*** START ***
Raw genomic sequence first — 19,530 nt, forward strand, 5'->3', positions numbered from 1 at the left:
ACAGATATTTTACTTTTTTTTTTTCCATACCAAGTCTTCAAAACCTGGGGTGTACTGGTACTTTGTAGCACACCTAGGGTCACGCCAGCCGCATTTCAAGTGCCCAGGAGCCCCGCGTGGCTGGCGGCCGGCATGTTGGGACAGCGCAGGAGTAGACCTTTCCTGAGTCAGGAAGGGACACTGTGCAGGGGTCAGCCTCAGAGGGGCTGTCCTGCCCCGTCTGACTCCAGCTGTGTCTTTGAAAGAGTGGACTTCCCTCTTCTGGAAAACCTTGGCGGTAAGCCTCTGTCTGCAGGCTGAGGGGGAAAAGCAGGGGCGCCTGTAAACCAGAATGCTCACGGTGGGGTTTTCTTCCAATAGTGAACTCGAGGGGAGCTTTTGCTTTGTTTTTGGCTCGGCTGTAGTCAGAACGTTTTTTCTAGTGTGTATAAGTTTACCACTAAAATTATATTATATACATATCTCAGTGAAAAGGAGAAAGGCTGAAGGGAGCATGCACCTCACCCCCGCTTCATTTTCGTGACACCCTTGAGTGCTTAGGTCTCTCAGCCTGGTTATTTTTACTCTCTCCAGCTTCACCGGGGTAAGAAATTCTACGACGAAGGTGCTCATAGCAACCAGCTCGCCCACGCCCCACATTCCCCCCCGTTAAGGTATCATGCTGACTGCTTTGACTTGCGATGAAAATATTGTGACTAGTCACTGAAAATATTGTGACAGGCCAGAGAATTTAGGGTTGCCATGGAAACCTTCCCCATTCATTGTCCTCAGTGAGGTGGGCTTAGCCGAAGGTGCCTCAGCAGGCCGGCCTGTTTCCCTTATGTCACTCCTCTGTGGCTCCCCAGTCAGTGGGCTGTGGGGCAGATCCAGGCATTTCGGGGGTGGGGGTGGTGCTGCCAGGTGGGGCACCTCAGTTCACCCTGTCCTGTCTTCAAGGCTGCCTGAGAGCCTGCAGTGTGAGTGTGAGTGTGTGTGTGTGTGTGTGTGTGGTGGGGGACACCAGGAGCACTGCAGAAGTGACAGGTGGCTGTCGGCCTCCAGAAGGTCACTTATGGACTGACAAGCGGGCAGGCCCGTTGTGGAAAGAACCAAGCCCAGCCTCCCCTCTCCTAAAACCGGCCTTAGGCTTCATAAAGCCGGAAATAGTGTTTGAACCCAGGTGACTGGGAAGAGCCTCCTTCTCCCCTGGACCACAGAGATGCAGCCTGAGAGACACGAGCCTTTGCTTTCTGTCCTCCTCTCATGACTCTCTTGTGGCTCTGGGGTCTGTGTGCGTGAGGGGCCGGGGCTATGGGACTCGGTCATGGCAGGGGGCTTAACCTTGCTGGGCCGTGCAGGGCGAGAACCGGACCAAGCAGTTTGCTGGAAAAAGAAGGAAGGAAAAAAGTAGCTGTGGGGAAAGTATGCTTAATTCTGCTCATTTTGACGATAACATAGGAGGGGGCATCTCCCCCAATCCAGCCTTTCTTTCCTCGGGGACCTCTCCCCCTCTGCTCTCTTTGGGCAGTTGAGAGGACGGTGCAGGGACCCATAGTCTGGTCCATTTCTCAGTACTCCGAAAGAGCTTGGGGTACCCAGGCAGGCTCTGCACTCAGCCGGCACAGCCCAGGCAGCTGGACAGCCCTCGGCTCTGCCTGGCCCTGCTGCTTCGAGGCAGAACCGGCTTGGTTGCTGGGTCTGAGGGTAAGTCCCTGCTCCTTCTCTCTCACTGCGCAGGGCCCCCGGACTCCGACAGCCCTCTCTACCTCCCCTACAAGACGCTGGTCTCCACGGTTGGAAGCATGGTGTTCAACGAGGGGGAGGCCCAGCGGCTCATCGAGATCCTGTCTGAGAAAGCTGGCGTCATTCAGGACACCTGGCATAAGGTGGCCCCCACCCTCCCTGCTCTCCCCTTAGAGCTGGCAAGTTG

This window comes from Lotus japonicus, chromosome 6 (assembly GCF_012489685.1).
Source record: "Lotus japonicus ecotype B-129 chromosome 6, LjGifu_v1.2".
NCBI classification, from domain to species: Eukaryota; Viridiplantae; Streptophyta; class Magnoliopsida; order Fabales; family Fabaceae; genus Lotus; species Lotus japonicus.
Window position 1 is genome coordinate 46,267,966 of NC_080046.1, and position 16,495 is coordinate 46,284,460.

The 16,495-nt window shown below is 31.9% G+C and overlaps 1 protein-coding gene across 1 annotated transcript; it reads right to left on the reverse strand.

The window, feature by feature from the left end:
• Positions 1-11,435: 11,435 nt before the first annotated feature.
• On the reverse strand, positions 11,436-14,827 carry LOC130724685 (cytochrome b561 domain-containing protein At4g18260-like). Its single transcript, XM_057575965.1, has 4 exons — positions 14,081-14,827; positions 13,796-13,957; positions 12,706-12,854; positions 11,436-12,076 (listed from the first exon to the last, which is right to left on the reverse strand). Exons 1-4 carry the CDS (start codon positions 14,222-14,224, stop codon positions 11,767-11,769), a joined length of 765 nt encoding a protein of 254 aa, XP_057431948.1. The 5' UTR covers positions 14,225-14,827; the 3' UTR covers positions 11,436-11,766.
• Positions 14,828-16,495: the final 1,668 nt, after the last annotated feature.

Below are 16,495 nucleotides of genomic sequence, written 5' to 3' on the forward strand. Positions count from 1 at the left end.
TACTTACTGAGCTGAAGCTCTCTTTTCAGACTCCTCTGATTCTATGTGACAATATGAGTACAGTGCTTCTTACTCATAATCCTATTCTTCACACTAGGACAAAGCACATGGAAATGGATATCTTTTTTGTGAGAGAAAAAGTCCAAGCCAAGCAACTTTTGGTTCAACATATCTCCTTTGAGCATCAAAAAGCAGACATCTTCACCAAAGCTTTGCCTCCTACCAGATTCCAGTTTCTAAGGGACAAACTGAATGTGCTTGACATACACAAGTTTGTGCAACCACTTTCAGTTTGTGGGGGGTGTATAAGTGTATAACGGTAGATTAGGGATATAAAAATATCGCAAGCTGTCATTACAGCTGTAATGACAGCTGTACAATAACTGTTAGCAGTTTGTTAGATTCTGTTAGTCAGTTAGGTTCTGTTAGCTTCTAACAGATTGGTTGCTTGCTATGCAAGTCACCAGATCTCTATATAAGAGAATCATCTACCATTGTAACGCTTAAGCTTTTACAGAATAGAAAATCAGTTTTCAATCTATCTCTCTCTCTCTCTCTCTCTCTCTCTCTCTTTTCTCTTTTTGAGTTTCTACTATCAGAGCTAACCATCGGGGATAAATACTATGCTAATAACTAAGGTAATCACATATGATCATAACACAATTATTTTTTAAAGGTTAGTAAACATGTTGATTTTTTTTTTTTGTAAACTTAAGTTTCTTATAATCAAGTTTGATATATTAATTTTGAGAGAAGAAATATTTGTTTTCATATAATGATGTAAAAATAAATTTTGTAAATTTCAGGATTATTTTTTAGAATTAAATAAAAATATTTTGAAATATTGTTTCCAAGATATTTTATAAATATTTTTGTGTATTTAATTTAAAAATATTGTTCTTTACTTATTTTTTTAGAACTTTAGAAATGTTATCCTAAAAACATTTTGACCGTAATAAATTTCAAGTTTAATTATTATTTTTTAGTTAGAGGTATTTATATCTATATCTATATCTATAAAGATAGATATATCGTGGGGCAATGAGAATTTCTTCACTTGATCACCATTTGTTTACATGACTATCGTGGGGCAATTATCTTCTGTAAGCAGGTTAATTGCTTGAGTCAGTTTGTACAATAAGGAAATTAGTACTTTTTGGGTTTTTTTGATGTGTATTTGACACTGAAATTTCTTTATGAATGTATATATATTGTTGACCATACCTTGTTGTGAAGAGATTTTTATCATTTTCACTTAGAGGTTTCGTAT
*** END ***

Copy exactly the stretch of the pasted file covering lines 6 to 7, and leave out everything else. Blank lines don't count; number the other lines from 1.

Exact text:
Window position 1 is genome coordinate 46,267,966 of NC_080046.1, and position 16,495 is coordinate 46,284,460.

The 16,495-nt window shown below is 31.9% G+C and overlaps 1 protein-coding gene across 1 annotated transcript; it reads right to left on the reverse strand.